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 Fred Rosebury  (1901 - 1999)

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Lived/Active: New York / England      Known for: industrial theme abstract painting, serigraph, collage, drawing

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Ad Code: 4
Fred  Rosebury
"Rainy Night at the Bridge"
Artwork images are copyright of the artist or assignee
This biography from the Archives of AskART:
Fred Rosebury, (July 10, 1901-February 20, 1999) born in London, emigrated to the United States with his family in 1910 and settled in New York City. After quitting high school, he traveled widely as a radio operator on tankers from 1920-27. He attended City College of New York, Columbia University and Cooper Union College, where he studied commercial art, a career he pursued from 1928-31.

He worked briefly as a radio engineer and did research for the next 10 years at the Columbia-Presbyterian Medical Center at the College of Physicians and Surgeons in New York, where he started as a part-time volunteer.  He was married to Pauline (Pleasure) Rosebury (1906-1993) in 1936, a poet and artist in her own right.
He joined the MIT. Radiation Laboratory in 1942 and invented several top-secret radar devices. While at the Vacuum Tube Lab at the Research Laboratory of Electronics (RLE) from 1951-71, he published two manuals, several scientific papers and wrote and illustrated the Handbook of Electron Tubes and Vacuum Techniques (Addison-Wesley, 1965), reprinted by the American Institute of Physics and Springer-Verlag . 

In addition, he served as a coach and role model for a number of PhD candidates at MIT  
Mr. Rosebury retired from MIT in 1971 and founded an engineering consulting firm, Intertech, Inc., working for a number of clients including NASA, for whom he designed a heated glove to be worn by astronauts.  He also wrote and illustrated Symbols, Myth, Magic, Fact, and Fancy published in 1974.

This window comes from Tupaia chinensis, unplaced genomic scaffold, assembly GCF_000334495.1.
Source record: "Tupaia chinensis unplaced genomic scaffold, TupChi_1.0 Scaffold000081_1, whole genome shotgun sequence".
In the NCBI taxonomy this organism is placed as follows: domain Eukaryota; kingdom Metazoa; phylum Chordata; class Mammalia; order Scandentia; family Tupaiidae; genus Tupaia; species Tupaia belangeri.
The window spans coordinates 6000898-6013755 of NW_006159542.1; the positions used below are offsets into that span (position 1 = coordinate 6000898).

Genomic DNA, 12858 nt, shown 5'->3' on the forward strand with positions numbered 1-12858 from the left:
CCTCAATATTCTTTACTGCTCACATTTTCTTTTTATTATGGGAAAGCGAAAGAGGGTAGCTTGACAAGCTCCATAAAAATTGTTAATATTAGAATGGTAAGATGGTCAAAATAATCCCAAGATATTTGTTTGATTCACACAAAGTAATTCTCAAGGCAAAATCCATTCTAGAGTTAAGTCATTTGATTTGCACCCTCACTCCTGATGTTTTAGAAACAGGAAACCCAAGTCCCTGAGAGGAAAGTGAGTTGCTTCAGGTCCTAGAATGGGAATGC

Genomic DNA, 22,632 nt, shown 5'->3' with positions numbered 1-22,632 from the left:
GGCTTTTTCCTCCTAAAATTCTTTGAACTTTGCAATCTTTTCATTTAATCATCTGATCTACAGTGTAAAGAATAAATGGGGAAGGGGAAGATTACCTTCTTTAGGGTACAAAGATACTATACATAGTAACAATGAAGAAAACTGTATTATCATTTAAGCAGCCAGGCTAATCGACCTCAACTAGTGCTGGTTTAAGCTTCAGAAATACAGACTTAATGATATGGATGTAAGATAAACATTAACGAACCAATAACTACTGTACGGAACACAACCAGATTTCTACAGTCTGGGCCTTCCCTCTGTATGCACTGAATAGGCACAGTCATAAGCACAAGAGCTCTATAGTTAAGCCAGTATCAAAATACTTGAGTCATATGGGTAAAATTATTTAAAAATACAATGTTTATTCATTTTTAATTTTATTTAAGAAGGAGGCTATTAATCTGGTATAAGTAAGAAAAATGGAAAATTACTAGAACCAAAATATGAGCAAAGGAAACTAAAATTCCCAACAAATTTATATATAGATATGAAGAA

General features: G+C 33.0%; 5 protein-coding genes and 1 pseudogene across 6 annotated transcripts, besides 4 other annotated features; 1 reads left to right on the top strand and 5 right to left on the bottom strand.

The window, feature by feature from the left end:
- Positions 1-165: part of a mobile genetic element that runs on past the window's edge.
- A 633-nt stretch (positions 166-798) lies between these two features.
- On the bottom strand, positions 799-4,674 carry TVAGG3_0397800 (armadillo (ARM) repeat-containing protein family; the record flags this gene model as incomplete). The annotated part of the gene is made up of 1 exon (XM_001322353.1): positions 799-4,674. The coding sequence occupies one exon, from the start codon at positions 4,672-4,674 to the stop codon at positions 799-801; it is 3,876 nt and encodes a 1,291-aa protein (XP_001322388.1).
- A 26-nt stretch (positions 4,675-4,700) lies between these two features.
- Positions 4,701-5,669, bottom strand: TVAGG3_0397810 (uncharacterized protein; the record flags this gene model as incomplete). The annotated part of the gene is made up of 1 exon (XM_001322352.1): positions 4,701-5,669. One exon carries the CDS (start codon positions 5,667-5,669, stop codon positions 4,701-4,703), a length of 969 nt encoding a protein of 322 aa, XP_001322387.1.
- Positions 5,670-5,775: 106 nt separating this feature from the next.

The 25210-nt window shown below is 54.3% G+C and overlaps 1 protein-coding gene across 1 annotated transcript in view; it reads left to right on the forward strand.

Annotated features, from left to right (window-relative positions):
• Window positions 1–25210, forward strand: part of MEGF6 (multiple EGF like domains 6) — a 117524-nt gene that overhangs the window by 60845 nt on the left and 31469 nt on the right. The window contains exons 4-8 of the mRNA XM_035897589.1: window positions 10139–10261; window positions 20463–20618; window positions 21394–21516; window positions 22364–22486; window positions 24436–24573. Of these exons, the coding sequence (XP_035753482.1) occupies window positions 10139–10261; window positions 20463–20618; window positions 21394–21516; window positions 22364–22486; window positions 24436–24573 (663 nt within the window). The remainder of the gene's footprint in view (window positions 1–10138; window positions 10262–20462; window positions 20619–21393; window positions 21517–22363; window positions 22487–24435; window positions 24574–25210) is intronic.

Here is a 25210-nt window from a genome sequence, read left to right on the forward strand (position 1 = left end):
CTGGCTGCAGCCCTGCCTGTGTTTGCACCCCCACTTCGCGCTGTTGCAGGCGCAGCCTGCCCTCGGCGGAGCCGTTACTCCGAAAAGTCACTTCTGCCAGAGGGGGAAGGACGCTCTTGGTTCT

Mr. Rosebury was a member of the Society of Wireless Pioneers, keeping his ham radio operator's registration current and used his "rig" until shortly before his death.
Mr. Rosebury was above all an accomplished artist who worked in many media including watercolor, pen and ink, scratchboard and gouache, and produced many serigraphs (silkscreen prints). He was a pioneer in modernist screenprinting, becoming an early devotee of the innovative technique developed in the 1940s.   His artwork has been exhibited at the following venues:
Columbia University, watercolors, drawings, paintings (blue ribbon award) 1935
Grand Central Palace, paintings 1939
Museum of Fine Arts, Boston, collage, serigraph 1948

MIT staff art show  paintings, serigraphs 1949
Natick Federal Savings and Loan serigraphs, drawings 1950
Natick Art Association serigraphs, drawings 1951
MIT Music Library serigraph for publicity 1957
Museum of Fine Arts early 1960s
MIT. art show serigraphs 1963
Cambridge (MA) Art Association serigraphs 1971
Channel 2 Auction serigraph 1975
Temple Beth Am Framingham, MA recoupage 1977
NAACP Boston 2 recoupages 1977
Boston Visual Artists Union drawings 1977
He also made unusual jewelry. In his 70s and 80s he produced a group of more than 35 recoupages made from found objects.  As he was red green, colorblind, his use of color, in particular, in his few naturalistic scenes is noteworthy.

Submitted by Deborah Dyer


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